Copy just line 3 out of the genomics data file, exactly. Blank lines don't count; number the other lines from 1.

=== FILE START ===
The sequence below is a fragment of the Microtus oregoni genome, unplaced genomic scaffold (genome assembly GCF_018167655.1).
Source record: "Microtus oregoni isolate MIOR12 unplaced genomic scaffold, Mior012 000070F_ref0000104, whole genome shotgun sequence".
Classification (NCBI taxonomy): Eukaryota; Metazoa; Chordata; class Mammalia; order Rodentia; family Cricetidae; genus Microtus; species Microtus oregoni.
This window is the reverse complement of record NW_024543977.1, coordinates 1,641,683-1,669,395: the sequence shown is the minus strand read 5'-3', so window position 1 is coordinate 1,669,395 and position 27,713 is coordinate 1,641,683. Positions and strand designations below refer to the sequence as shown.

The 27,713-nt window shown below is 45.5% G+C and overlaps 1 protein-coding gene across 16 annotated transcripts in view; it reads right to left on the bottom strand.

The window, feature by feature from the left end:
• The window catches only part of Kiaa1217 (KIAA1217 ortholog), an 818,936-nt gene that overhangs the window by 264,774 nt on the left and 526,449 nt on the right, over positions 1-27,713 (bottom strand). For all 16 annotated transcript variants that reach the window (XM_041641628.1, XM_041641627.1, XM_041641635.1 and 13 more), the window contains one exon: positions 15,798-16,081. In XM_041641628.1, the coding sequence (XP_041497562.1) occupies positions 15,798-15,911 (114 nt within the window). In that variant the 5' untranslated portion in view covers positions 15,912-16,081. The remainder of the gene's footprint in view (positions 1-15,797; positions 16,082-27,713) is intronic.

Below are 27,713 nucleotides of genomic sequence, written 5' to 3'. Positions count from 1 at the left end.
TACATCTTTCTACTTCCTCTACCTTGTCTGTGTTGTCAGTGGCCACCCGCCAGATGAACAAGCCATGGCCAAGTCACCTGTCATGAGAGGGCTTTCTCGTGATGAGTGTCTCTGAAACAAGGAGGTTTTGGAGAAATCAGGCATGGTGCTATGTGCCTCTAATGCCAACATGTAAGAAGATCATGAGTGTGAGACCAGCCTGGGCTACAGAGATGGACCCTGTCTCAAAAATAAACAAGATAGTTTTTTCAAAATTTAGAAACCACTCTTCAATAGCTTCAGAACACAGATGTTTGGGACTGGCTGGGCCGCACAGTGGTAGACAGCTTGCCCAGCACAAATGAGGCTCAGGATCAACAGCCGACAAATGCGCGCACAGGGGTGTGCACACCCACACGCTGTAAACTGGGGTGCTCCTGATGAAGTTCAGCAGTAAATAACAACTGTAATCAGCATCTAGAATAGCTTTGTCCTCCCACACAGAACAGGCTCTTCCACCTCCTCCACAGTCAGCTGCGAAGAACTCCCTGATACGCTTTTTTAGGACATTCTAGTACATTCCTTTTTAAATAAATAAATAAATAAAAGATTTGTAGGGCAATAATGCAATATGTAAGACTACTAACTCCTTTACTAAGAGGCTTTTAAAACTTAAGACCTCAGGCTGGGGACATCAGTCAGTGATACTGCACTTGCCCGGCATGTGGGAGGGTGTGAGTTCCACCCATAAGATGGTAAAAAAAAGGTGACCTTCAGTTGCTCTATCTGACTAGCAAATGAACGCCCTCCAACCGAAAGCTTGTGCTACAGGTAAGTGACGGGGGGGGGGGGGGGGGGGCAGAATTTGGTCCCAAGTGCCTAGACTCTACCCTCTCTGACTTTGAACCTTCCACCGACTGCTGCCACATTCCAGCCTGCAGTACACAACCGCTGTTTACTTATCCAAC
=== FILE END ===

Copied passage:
Classification (NCBI taxonomy): Eukaryota; Metazoa; Chordata; class Mammalia; order Rodentia; family Cricetidae; genus Microtus; species Microtus oregoni.